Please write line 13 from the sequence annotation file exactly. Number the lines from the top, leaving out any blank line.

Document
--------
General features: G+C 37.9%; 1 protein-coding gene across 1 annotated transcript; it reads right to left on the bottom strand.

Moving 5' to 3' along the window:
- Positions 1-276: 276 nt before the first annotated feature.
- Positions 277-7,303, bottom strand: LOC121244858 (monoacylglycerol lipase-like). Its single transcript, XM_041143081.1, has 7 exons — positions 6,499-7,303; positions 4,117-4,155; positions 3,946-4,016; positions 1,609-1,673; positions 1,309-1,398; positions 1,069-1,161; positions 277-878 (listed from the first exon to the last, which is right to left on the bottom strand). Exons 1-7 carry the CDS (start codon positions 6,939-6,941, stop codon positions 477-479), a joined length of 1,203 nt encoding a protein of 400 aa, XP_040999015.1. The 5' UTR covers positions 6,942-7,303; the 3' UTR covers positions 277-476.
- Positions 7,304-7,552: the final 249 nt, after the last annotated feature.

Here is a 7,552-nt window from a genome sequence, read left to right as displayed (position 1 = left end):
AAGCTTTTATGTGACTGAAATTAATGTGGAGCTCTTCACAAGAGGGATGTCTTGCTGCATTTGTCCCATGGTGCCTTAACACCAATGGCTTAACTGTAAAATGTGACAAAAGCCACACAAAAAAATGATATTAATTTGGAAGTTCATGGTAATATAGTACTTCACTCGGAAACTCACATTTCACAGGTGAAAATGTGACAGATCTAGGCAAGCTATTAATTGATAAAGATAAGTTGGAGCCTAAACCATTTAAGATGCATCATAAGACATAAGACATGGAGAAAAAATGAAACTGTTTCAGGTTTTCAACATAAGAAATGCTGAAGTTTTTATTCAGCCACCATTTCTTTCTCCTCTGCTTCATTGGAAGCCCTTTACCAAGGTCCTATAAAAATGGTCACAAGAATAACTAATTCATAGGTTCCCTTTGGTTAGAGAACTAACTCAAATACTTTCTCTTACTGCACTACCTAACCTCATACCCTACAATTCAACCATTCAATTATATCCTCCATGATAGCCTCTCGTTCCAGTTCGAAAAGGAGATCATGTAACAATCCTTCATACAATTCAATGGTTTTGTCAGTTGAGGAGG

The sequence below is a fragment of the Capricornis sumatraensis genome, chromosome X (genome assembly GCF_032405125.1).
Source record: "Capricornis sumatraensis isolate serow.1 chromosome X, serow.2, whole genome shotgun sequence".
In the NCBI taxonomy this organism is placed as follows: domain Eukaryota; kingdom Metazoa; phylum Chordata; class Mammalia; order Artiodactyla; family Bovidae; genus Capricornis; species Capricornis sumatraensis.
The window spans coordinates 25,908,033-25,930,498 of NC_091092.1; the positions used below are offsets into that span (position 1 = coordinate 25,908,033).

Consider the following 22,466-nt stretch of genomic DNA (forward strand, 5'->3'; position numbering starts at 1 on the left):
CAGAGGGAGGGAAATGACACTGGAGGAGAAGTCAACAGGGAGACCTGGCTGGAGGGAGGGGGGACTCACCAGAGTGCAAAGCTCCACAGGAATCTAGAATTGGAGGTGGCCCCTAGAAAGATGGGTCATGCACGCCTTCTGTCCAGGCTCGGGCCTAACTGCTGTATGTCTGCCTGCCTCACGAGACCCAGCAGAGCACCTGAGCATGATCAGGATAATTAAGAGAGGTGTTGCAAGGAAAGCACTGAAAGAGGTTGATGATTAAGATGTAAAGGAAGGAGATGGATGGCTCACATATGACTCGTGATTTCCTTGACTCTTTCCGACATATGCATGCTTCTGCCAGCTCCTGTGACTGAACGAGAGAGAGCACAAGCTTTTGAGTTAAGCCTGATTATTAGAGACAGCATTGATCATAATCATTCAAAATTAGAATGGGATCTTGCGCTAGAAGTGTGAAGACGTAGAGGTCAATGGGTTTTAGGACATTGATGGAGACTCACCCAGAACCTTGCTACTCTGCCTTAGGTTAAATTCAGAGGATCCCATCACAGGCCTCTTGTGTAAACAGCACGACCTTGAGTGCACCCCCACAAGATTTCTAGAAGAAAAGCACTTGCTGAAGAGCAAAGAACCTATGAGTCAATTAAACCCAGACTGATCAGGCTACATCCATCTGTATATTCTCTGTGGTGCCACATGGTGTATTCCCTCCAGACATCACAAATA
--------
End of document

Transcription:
CAGAGGGAGGGAAATGACACTGGAGGAGAAGTCAACAGGGAGACCTGGCTGGAGGGAGGGGGGACTCACCAGAGTGCAAAGCTCCACAGGAATCTAGAATTGGAGGTGGCCCCTAGAAAGATGGGTCATGCACGCCTTCTGTCCAGGCTCGGGCCTAACTGCTGTATGTCTGCCTGCCTCACGAGACCCAGCAGAGCACCTGAGCATGATCAGGATAATTAAGAGAGGTGTTGCAAGGAAAGCACTGAAAGAGGTTGATGATTAAGATGTAAAGGAAGGAGATGGATGGCTCACATATGACTCGTGATTTCCTTGACTCTTTCCGACATATGCATGCTTCTGCCAGCTCCTGTGACTGAACGAGAGAGAGCACAAGCTTTTGAGTTAAGCCTGATTATTAGAGACAGCATTGATCATAATCATTCAAAATTAGAATGGGATCTTGCGCTAGAAGTGTGAAGACGTAGAGGTCAATGGGTTTTAGGACATTGATGGAGACTCACCCAGAACCTTGCTACTCTGCCTTAGGTTAAATTCAGAGGATCCCATCACAGGCCTCTTGTGTAAACAGCACGACCTTGAGTGCACCCCCACAAGATTTCTAGAAGAAAAGCACTTGCTGAAGAGCAAAGAACCTATGAGTCAATTAAACCCAGACTGATCAGGCTACATCCATCTGTATATTCTCTGTGGTGCCACATGGTGTATTCCCTCCAGACATCACAAATA